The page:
I was skeptical of Terry Collins batting Willie Harris second on Opening Day, but it turned out to be the right move. Too bad the main thing it achieved was breaking up a no-hitter in the seventh inning.
There's no shame in being shut down by Josh Johnson, one of the best pitchers in baseball and a longtime Met killer, but a no-hitter on Opening Day would have been a disastrous way to start the year. Even before the game, when Collins wrote in Friday's letter to Met fans, "I stack our lineup against anyone else's in the league," I had to wonder what league he was talking about.
As for Mike Pelfrey, I'm a fan - I even got a Pelfrey T-shirt last year, (which coincided with him going into his midseason slump). At the time, Pelfrey, the ninth overall pick in the 2005 amateur draft, looked headed for the All-Star game. Pelfrey has the potential to be an ace.
But I'm tired of hearing all the talk of how he's now an ace and what an honor and responsibility it is to start on Opening Day. And how he has to face all the other aces going forward, as if there's no such thing as off days and rainouts. Pelfrey did not earn this position, but was given it because of Johan Santana's injury.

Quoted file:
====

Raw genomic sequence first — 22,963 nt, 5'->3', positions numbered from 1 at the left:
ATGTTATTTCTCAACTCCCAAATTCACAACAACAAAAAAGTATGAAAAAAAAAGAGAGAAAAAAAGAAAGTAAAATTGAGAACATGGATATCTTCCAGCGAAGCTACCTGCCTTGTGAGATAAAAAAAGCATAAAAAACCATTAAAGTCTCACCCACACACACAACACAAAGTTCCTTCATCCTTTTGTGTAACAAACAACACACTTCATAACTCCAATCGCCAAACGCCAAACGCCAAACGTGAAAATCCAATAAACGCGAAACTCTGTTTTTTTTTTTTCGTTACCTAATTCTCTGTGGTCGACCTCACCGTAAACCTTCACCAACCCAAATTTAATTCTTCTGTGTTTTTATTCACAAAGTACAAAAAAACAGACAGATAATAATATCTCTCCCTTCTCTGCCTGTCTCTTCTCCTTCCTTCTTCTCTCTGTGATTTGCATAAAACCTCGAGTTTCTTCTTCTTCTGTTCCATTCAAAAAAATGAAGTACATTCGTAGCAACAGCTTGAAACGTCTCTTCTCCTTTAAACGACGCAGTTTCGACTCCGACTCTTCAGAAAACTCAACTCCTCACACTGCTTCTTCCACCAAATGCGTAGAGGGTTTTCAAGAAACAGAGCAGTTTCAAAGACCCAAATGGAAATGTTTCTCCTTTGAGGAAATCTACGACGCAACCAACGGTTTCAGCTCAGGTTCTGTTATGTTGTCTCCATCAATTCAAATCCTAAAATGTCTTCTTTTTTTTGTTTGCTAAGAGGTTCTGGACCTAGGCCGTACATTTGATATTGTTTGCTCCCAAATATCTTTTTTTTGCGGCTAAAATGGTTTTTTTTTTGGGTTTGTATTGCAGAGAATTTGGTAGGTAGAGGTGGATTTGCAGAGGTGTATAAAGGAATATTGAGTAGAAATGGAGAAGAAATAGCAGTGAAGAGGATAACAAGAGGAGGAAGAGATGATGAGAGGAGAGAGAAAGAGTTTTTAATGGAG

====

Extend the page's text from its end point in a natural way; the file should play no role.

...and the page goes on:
We haven't heard much about Brad Emaus being the starting second baseman because he didn't earn that role in spring training, but won it by being the least bad alternative. Or, more likely, being a Rule 5 who would have to be returned to Toronto if he didn't stay on the roster. And the fact that J.P. Ricciardi drafted him in Toronto didn't hurt, either.
Expectations are low with Emaus, so anything he does will be a plus. And he has the opposite situation as the player who follows a superstar - as I wrote yesterday, Emaus has the advantage of following Luis Castillo.
Even if the Mets concede Pelfrey is not an ace, Friday's game was still disappointing - Pelfrey couldn't get out of the fifth inning. But it's still just one game. And it's still good to have baseball back.